A Short Recap
A few weeks back, I recounted how I am changing a few things in my art/photography business. One of those changes is to offer photography services for my own happiness - using my photography in the service of others.
This past week I traveled to Lee's Summit, Missouri, for a week of wild best-friends craziness. You'll just have to take my word for it that three women of a certain age are capable of some crazy stuff...in the middle of Missouri.
You've met my friend Mary before. She was the first participant in the Holding the Bones project.
Mary's maternal Aunt Molly (soon to be 83 years of age) is the remaining matriarch in Mary's family. Aunt Molly lives with her son's family in Lee's Summit. It was the perfect opportunity for Mary to visit Aunt Molly.
Earl, Aunt Molly's son, accepted my offer to take photos and to share them.
A brief look into the day
It is not my intention, nor my inclination to take the perfect portrait. Oh, portraits are lovely, but sometimes we miss the essence of the soul that is sitting directly in front of us. We may miss the far history that reflects through the eyes.
Sometimes, in a perfect portrait with a pristine background, we miss the subliminal effects of space and the daily accumulation of objects.
Sometimes, in a perfect portrait with the purchased backdrop, we miss the physical boundaries that surround a person, the boundaries that become the contraction of a mythic life.
What does it mean to move into someone else's space? How does the accumulation of life experiences, wisdom, independence give way to the spaces, routines, and daily rituals of others?
We know our families love us. We know our families worry about our safety. What will we have to give up for that love and protection?
A different direction
As happens so very often as I write these blog posts - the direction changed. It is as if the message of the images jumped over my ideas, my intentions, to make itself known.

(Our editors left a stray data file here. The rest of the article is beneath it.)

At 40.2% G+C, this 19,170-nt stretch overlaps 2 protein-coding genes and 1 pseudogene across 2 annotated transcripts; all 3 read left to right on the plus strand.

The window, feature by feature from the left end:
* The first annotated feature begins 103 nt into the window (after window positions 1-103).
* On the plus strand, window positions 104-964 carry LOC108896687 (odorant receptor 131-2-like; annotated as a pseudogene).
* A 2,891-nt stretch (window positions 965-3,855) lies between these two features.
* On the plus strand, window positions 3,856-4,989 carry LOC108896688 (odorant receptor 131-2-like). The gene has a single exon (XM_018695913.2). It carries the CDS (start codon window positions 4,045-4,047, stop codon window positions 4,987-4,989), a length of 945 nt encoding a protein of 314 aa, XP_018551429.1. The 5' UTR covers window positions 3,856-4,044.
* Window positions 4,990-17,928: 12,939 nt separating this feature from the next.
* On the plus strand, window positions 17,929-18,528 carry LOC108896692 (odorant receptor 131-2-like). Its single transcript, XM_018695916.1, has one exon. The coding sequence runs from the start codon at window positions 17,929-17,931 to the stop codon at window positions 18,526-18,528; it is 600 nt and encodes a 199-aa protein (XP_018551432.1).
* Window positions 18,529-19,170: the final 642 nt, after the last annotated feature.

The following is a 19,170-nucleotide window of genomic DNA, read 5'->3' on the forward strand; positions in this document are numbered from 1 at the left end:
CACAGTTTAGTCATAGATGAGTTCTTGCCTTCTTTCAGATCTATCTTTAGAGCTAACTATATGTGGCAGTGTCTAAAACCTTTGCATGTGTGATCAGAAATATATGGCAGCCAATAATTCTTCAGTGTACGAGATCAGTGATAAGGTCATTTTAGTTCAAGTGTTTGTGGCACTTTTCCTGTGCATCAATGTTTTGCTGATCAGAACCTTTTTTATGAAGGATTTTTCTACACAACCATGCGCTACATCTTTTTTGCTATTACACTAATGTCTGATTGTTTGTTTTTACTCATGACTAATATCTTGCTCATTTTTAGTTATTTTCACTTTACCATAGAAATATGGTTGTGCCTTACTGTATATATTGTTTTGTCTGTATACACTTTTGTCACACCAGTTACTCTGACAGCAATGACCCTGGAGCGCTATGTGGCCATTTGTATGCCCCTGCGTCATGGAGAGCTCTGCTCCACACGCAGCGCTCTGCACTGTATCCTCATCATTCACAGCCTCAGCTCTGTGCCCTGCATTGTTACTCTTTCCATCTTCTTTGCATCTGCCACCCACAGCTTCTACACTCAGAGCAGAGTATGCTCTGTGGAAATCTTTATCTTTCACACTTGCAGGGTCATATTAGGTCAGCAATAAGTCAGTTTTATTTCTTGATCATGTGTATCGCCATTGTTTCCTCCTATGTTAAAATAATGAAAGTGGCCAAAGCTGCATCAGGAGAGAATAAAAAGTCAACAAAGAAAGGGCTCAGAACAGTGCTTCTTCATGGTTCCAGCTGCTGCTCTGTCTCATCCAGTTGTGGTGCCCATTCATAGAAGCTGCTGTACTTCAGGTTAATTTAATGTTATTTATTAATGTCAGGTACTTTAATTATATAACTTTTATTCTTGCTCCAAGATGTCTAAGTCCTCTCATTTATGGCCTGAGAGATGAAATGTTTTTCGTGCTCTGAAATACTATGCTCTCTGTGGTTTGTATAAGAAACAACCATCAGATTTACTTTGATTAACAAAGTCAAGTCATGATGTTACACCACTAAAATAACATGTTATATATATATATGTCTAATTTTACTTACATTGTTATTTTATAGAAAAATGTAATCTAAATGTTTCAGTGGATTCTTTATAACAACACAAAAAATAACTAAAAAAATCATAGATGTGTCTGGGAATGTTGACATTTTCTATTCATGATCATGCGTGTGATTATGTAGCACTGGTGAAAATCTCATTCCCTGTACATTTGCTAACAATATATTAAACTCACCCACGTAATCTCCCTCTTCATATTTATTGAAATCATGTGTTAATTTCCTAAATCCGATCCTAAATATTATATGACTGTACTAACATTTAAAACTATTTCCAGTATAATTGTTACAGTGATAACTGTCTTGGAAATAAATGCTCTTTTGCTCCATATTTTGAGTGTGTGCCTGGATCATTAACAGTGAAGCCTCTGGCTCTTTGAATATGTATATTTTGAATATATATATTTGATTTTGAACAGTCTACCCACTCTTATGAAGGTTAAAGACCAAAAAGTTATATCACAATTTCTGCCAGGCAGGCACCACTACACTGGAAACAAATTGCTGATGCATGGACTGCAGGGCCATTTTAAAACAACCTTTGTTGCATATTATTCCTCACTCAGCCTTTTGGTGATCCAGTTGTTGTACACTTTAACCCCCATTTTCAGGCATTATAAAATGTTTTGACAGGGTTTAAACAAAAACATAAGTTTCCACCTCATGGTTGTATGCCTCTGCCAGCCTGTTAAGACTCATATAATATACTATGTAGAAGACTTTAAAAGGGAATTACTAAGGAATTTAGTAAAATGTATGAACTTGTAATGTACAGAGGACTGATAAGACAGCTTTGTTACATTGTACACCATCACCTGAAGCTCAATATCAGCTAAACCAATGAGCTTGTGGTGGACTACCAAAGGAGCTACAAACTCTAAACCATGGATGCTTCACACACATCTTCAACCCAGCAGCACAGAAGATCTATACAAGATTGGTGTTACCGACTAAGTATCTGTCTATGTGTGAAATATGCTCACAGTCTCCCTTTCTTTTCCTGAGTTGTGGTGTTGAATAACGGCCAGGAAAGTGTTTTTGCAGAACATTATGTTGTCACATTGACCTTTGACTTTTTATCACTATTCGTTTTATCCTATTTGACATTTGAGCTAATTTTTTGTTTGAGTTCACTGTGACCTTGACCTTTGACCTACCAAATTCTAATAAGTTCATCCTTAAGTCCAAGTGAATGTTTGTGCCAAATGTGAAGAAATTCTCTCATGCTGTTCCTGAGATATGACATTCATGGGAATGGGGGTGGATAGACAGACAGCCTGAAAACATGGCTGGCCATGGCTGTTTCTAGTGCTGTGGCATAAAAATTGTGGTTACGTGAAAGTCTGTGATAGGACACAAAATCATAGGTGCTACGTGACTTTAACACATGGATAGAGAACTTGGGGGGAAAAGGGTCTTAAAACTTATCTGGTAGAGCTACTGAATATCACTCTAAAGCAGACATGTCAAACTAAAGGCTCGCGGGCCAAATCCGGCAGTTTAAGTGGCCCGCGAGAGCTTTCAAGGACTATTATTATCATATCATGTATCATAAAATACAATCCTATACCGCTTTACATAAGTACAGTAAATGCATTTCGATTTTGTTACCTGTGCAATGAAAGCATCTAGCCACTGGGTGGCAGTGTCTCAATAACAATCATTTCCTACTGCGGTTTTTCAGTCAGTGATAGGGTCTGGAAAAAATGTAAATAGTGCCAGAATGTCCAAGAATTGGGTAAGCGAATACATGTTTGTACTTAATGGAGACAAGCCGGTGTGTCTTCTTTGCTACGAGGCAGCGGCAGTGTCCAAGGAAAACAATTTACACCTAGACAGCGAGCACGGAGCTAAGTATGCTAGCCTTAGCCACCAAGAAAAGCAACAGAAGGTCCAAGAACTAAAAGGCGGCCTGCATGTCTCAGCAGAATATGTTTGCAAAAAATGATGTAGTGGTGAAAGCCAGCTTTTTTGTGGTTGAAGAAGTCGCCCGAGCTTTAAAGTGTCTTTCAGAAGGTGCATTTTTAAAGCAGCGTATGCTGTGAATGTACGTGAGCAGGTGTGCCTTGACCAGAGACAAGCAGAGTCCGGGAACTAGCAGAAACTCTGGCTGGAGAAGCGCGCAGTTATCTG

Visiting Aunt Molly gave me the gift of sitting back and asking the questions that I could not ask myself during my own parents' final years and months. Aunt Molly gave me the gift of asking the questions about my own future.
It is an interesting dichotomy...
Last week I wrote of the experience of being a grandparent, comparing it to being a bird riding thermals - a complete "over the top" view. As the grandparent, I have the ability to fill my life with the wonders and awe supplied by grandchildren.
And this week I find myself contemplating the questions...
"Who will be my "grandparent"?
"Who will be filled by the mythic stories of my life that have preceded this time?"
"How will my spaces, my boundaries, my routines, my daily rituals be honored?"
"What will I have to give up for protection and safety?"
Tough questions...and I'm bawling my eyes out as I type.
This is the gift of elders...they hold the wisdom and experience of the past...they know and understand the cycles of life.
Their lives, their wisdom, their very presence in our lives, force us to confront the hard questions and the hard decisions.
The power of an image
And you see...all these thoughts came from gazing into the eyes of a family matriarch in a photograph.
Yes, there is power in the image. The power - along with her story - deserves to be honored in print. Everyone should have the gift of gazing into the eyes of their own elders and seeing what resides within.
As happens quite frequently, when we offer a gift to others we become the recipients of something greater than ever expected. I never expected to be presented with such wisdom and teaching from Aunt Molly.
She has moved me deeply.
And my heart is filled with gratitude.
'Til next week
Expect the best. Anything else is an adventure.
Please share your thoughts and questions in the comment section below or over on the Facebook page. And please share on your social media.